• #14
                            I agree with Wisconsin & Diamienono (long)

                            Putting on my dog trainer's hat for this one. ;-) A true 'alpha roll' is nothing like what most humans interpret it as. There is no actual physical force used- it is an open canine mouth to the side or back of the neck, sometimes just a head over the top of the neck. The body language/posturing of the dominant canine causes the other canine to either drop to the ground and submit willingly, or challenge. MANY people have been severely injured trying the 'human version' of this, especially if it's a large dog. There are many other ways to express dominance without resorting to that.

                            The biggest factor? Your mental/emotional state when dealing with a problem dog. Know Cesar Millan? 'Calm, assertive energy.' Sounds too simple, but it works. I have two mini white schnauzers I have been grooming for about two years. When I first started doing them, they were a groomer's nightmare. They were fearful, and would bite without hesitation. Everything I usually tried made it worse- one of them went into a total hissy fit with the muzzle on once while I was trying to cut her nails, smacked her nose on the grooming arm, and gave herself a nose bleed. Of course, she was flailing around, so the blood went everywhere.

                            FInally, I thought 'the h*ll with it, might as well try it Cesar's way'. The next time they came in, I went outside and sat for afew minutes before I started on them. I got into a relaxed, very matter-of-fact state of mind. I did things with them slowly, quietly, with a minimum of talking. When I did talk, it was almost a whisper. They looked worried, but I got everything done without a muzzle, and without a fight, and only used the single grooming loop to restrain them. I have never had a problem with them since I started this little ritual with them.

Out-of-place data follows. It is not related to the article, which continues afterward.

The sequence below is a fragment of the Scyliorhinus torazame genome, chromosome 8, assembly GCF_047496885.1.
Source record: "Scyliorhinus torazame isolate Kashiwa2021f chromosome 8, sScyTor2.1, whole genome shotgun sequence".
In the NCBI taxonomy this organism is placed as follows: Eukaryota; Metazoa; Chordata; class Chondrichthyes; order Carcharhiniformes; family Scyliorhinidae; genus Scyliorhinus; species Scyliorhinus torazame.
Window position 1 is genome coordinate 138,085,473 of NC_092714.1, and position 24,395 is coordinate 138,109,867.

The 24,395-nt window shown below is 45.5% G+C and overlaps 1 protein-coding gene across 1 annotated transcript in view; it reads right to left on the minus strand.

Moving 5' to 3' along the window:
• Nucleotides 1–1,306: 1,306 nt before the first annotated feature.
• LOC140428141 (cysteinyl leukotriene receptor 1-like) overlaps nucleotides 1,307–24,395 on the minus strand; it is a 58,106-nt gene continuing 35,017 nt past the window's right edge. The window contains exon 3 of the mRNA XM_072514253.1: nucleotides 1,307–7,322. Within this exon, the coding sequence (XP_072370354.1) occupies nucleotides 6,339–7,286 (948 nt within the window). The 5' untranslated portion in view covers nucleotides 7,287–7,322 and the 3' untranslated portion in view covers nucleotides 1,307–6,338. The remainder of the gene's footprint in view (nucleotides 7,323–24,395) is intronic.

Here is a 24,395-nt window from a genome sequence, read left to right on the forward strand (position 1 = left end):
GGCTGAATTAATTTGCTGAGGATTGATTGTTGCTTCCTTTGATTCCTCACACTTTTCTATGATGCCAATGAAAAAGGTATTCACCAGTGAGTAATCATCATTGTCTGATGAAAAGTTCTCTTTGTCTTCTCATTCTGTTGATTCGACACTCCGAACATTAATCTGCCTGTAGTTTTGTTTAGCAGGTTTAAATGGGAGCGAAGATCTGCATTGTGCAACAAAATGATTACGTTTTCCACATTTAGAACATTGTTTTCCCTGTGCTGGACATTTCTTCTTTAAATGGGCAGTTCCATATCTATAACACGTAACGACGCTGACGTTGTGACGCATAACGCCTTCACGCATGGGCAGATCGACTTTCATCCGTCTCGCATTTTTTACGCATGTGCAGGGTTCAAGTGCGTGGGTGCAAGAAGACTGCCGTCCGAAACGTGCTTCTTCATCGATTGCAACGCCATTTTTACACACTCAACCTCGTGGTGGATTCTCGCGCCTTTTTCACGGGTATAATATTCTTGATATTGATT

With this little pain in the butt you've got to deal with, she's probably not scared, just used to getting what she wants if she throws a tantrum. I would still handle it the same way. You pick up a foot- she starts fussing and carrying on- you say nothing, just keep holding onto the foot, and CALMLY wait. When she stops for a moment because it's not working, just say, "are you done?" in a neutral tone. Trust me, this DOES work. When I still had employees, they saw this and started doing it themselves. A dog would start arguing about nails being clipped, etc. They'd just calmly stand there, silent, waiting for the temper tantrum to pass. I would always grin when I'd hear, "Are you done?" and then it would be quiet at the other table.

                            If you can't get the dog done with this method, or other reasonable ways of coping, then simply refuse to groom the dog. I do training, but when I'm grooming, I'm not getting paid for that, I'm getting paid to groom. Training fees are alot higher, and it's the owner's responsibility, not the groomer's, to deal with serious behavioral issues.


                            • #15
                              I think part of my problem is that the last few times I have done him, I am in such a hurry to either get to the next groom and get home lol. I will try to schedule more time for him and wait it out see how it goes. Calm assertive, not pissed and bitchy huh?
                              If your dog is fat, you are not getting enough exercise!